- Three out, including city administrator, at Scott City; two resigned, one fired (3/16/17)1
- Business notebook: Cape native goes from farm to mobile-food operation (3/20/17)1
- Police: Man beats pregnant wife, throws her down stairs, abandons her on side of road (3/14/17)17
- Several tournaments already booked at Sportsplex (3/16/17)6
- Cairo man pleads guilty to bank murders (3/17/17)1
- Former Scott City administrator: 'I was forced to resign' (3/21/17)6
- Two people found dead in Advance house fire (3/21/17)
- Two local lawmakers back charter school bill; Perryville lawmaker objects to measure (3/19/17)19
- Two Cape men charged with second-degree murder of Grandi (3/21/17)2
- Cape's 24-hour endurance run keeps growing; some will run more than 100 miles beginning Friday night (3/15/17)1
Director hopes 'Black Hawk' prompts debate
LONDON -- British director Ridley Scott wants his new film about U.S. intervention in Somalia, "Black Hawk Down," to encourage public debate about Afghanistan.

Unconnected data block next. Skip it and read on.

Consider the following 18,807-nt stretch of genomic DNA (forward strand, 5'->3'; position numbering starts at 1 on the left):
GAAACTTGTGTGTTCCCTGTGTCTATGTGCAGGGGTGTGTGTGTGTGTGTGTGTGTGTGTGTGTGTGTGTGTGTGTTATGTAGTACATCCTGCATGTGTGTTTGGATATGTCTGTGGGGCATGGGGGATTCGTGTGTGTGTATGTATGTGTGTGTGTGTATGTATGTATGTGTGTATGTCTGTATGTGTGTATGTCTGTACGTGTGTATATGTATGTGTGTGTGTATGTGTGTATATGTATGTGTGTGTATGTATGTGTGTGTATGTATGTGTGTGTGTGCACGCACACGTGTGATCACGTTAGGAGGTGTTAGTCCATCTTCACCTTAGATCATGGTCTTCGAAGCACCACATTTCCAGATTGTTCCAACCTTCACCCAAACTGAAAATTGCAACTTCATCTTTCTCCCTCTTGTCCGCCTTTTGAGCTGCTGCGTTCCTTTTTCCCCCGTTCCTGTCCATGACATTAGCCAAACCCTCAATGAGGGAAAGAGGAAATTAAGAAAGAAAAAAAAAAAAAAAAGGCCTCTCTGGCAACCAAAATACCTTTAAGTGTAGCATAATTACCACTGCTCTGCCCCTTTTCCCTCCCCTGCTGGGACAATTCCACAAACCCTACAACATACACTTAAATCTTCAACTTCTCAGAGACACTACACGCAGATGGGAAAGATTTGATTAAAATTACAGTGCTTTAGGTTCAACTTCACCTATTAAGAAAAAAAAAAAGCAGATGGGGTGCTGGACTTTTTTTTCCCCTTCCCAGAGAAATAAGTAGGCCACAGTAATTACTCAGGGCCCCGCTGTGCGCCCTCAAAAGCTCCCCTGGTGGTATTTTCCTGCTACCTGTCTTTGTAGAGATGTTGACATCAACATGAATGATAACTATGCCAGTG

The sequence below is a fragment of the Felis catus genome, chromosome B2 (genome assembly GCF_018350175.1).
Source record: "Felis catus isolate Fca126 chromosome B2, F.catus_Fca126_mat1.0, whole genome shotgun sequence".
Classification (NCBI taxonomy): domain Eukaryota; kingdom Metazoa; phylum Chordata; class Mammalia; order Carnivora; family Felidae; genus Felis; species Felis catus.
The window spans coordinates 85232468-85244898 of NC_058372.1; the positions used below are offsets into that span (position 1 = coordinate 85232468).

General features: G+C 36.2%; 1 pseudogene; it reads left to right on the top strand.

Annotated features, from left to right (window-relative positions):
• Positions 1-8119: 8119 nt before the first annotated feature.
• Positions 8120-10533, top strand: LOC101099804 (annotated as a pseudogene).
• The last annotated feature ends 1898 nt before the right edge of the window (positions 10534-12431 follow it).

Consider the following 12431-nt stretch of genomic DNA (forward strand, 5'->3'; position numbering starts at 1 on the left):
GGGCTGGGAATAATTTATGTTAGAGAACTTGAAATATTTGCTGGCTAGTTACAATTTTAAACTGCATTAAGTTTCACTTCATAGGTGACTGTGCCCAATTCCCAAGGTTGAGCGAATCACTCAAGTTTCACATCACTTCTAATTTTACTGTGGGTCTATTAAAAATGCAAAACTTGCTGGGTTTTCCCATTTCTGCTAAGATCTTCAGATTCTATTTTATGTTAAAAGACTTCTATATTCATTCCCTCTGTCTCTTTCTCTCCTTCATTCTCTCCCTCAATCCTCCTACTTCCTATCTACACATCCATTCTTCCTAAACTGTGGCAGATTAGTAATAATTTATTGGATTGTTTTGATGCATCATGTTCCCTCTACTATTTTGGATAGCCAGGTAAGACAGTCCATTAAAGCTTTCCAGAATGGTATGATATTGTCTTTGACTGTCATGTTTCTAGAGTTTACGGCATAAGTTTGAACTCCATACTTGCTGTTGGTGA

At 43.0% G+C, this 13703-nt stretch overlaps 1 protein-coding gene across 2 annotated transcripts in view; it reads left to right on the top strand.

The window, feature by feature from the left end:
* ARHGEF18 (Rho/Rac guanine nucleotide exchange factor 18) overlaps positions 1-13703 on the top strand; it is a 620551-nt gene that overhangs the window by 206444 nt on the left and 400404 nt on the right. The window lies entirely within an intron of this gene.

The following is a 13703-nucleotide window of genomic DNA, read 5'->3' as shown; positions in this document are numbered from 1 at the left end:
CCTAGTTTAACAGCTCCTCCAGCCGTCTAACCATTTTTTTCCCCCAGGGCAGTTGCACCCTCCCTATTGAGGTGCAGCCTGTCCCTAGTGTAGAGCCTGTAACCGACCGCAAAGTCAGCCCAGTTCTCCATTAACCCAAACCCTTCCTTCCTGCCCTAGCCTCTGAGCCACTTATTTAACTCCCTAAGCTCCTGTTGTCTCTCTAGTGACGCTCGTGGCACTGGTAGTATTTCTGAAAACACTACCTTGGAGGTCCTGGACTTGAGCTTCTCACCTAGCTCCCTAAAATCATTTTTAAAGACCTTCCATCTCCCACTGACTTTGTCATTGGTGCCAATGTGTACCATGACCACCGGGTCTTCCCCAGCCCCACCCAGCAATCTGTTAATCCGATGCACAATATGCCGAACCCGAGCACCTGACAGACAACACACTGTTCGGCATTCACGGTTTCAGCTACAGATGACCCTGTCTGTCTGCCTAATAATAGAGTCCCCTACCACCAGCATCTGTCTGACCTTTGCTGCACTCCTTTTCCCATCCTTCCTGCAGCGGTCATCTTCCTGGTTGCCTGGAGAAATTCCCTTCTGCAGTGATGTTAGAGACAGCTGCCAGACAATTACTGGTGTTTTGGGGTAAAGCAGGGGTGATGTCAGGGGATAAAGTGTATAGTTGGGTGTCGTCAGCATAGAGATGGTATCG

As the film opened in British theaters Friday, Scott said the release date had been moved forward following the Sept. 11 terrorist attacks because studio bosses believed it would resonate with both American and British audiences. The movie is now in wide release in the United States.
"The film fundamentally discusses two things about intervention. First, should we intervene, and secondly, when should we do that? But it also raises the question about paying attention to what else is going on in the world," said Scott, who also directed "Hannibal" and "Gladiator."
"Black Hawk Down," based on Mark Bowden's book of the same name, tells the story of a military mission to Mogadishu on Oct. 3, 1993.
The operation turned into a 17-hour battle that pitted several hundred U.S. soldiers against thousands of Somalis. Two Black Hawk helicopters also were shot down. The firefight left 18 American soldiers dead.
-- From wire reports